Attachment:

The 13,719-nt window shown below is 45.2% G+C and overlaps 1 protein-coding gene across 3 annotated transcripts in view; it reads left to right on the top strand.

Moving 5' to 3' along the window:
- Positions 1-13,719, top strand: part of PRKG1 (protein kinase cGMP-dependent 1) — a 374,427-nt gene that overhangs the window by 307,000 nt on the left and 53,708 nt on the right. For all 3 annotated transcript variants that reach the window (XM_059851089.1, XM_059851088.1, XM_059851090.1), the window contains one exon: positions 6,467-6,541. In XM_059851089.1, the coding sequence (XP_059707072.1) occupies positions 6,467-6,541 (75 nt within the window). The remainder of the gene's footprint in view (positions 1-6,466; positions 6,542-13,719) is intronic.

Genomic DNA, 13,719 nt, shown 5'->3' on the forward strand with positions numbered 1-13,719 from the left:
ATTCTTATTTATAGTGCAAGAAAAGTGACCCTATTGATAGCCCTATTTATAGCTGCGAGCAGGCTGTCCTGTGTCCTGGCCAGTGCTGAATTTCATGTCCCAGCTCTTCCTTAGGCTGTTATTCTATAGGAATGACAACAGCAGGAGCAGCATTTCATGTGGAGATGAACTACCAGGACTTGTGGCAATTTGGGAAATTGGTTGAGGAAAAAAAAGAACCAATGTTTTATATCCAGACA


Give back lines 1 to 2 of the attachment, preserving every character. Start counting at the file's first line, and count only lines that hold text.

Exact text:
The 13,719-nt window shown below is 45.2% G+C and overlaps 1 protein-coding gene across 3 annotated transcripts in view; it reads left to right on the top strand.

Moving 5' to 3' along the window: